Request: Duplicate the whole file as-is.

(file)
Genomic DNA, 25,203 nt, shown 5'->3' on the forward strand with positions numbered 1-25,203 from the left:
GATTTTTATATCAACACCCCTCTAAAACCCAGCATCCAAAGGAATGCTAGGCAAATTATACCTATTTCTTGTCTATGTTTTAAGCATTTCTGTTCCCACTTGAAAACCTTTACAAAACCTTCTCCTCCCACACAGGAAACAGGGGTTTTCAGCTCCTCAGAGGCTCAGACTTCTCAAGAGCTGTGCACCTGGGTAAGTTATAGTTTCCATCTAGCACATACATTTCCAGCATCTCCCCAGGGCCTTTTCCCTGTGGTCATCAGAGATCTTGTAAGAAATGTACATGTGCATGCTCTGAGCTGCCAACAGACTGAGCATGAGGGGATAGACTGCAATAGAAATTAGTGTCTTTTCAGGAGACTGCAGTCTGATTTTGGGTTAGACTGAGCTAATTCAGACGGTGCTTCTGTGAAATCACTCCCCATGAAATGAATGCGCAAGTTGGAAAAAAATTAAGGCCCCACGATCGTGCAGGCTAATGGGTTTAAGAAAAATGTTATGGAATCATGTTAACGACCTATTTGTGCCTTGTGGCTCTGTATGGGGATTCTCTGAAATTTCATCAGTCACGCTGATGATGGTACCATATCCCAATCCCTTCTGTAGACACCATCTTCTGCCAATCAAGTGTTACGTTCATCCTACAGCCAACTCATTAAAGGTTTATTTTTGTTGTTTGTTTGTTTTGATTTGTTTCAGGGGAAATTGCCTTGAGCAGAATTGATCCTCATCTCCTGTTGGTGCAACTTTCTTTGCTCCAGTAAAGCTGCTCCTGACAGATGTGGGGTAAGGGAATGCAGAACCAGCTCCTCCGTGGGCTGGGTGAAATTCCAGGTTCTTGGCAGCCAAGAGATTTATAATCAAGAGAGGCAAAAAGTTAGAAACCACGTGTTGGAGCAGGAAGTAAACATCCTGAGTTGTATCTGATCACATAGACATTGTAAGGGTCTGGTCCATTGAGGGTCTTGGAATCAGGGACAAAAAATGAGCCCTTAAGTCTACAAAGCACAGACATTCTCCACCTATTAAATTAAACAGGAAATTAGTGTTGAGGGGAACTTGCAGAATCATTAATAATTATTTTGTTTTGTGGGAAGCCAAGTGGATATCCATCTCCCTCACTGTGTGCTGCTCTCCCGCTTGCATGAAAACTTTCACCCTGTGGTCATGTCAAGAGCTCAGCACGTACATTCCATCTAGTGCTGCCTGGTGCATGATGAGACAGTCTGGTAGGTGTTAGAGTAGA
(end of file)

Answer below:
Genomic DNA, 25,203 nt, shown 5'->3' on the forward strand with positions numbered 1-25,203 from the left:
GATTTTTATATCAACACCCCTCTAAAACCCAGCATCCAAAGGAATGCTAGGCAAATTATACCTATTTCTTGTCTATGTTTTAAGCATTTCTGTTCCCACTTGAAAACCTTTACAAAACCTTCTCCTCCCACACAGGAAACAGGGGTTTTCAGCTCCTCAGAGGCTCAGACTTCTCAAGAGCTGTGCACCTGGGTAAGTTATAGTTTCCATCTAGCACATACATTTCCAGCATCTCCCCAGGGCCTTTTCCCTGTGGTCATCAGAGATCTTGTAAGAAATGTACATGTGCATGCTCTGAGCTGCCAACAGACTGAGCATGAGGGGATAGACTGCAATAGAAATTAGTGTCTTTTCAGGAGACTGCAGTCTGATTTTGGGTTAGACTGAGCTAATTCAGACGGTGCTTCTGTGAAATCACTCCCCATGAAATGAATGCGCAAGTTGGAAAAAAATTAAGGCCCCACGATCGTGCAGGCTAATGGGTTTAAGAAAAATGTTATGGAATCATGTTAACGACCTATTTGTGCCTTGTGGCTCTGTATGGGGATTCTCTGAAATTTCATCAGTCACGCTGATGATGGTACCATATCCCAATCCCTTCTGTAGACACCATCTTCTGCCAATCAAGTGTTACGTTCATCCTACAGCCAACTCATTAAAGGTTTATTTTTGTTGTTTGTTTGTTTTGATTTGTTTCAGGGGAAATTGCCTTGAGCAGAATTGATCCTCATCTCCTGTTGGTGCAACTTTCTTTGCTCCAGTAAAGCTGCTCCTGACAGATGTGGGGTAAGGGAATGCAGAACCAGCTCCTCCGTGGGCTGGGTGAAATTCCAGGTTCTTGGCAGCCAAGAGATTTATAATCAAGAGAGGCAAAAAGTTAGAAACCACGTGTTGGAGCAGGAAGTAAACATCCTGAGTTGTATCTGATCACATAGACATTGTAAGGGTCTGGTCCATTGAGGGTCTTGGAATCAGGGACAAAAAATGAGCCCTTAAGTCTACAAAGCACAGACATTCTCCACCTATTAAATTAAACAGGAAATTAGTGTTGAGGGGAACTTGCAGAATCATTAATAATTATTTTGTTTTGTGGGAAGCCAAGTGGATATCCATCTCCCTCACTGTGTGCTGCTCTCCCGCTTGCATGAAAACTTTCACCCTGTGGTCATGTCAAGAGCTCAGCACGTACATTCCATCTAGTGCTGCCTGGTGCATGATGAGACAGTCTGGTAGGTGTTAGAGTAGA